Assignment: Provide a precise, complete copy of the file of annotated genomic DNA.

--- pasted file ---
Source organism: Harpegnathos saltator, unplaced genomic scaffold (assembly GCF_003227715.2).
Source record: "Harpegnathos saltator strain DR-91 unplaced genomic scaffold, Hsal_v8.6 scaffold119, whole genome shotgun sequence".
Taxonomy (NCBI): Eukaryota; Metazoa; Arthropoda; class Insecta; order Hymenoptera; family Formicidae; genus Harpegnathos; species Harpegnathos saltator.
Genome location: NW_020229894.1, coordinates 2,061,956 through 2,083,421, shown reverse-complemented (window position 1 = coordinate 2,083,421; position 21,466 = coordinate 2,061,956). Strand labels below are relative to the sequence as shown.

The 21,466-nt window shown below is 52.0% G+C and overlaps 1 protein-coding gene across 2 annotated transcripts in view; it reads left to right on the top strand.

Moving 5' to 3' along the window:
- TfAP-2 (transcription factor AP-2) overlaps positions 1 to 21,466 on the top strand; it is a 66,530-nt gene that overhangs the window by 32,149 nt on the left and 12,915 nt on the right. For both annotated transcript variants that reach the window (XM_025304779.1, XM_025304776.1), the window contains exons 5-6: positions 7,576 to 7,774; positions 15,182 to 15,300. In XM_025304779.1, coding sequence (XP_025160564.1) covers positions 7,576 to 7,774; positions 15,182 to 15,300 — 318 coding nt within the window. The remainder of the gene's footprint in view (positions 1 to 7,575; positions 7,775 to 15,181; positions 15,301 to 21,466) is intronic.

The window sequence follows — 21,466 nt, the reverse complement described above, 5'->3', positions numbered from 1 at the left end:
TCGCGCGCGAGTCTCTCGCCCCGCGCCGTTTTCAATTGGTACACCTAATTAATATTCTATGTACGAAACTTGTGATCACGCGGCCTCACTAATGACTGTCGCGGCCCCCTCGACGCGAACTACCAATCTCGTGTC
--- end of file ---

Source organism: Harpegnathos saltator, unplaced genomic scaffold (assembly GCF_003227715.2).
Source record: "Harpegnathos saltator strain DR-91 unplaced genomic scaffold, Hsal_v8.6 scaffold119, whole genome shotgun sequence".
Taxonomy (NCBI): Eukaryota; Metazoa; Arthropoda; class Insecta; order Hymenoptera; family Formicidae; genus Harpegnathos; species Harpegnathos saltator.
Genome location: NW_020229894.1, coordinates 2,061,956 through 2,083,421, shown reverse-complemented (window position 1 = coordinate 2,083,421; position 21,466 = coordinate 2,061,956). Strand labels below are relative to the sequence as shown.

The 21,466-nt window shown below is 52.0% G+C and overlaps 1 protein-coding gene across 2 annotated transcripts in view; it reads left to right on the top strand.

Moving 5' to 3' along the window:
- TfAP-2 (transcription factor AP-2) overlaps positions 1 to 21,466 on the top strand; it is a 66,530-nt gene that overhangs the window by 32,149 nt on the left and 12,915 nt on the right. For both annotated transcript variants that reach the window (XM_025304779.1, XM_025304776.1), the window contains exons 5-6: positions 7,576 to 7,774; positions 15,182 to 15,300. In XM_025304779.1, coding sequence (XP_025160564.1) covers positions 7,576 to 7,774; positions 15,182 to 15,300 — 318 coding nt within the window. The remainder of the gene's footprint in view (positions 1 to 7,575; positions 7,775 to 15,181; positions 15,301 to 21,466) is intronic.

The window sequence follows — 21,466 nt, the reverse complement described above, 5'->3', positions numbered from 1 at the left end:
TCGCGCGCGAGTCTCTCGCCCCGCGCCGTTTTCAATTGGTACACCTAATTAATATTCTATGTACGAAACTTGTGATCACGCGGCCTCACTAATGACTGTCGCGGCCCCCTCGACGCGAACTACCAATCTCGTGTC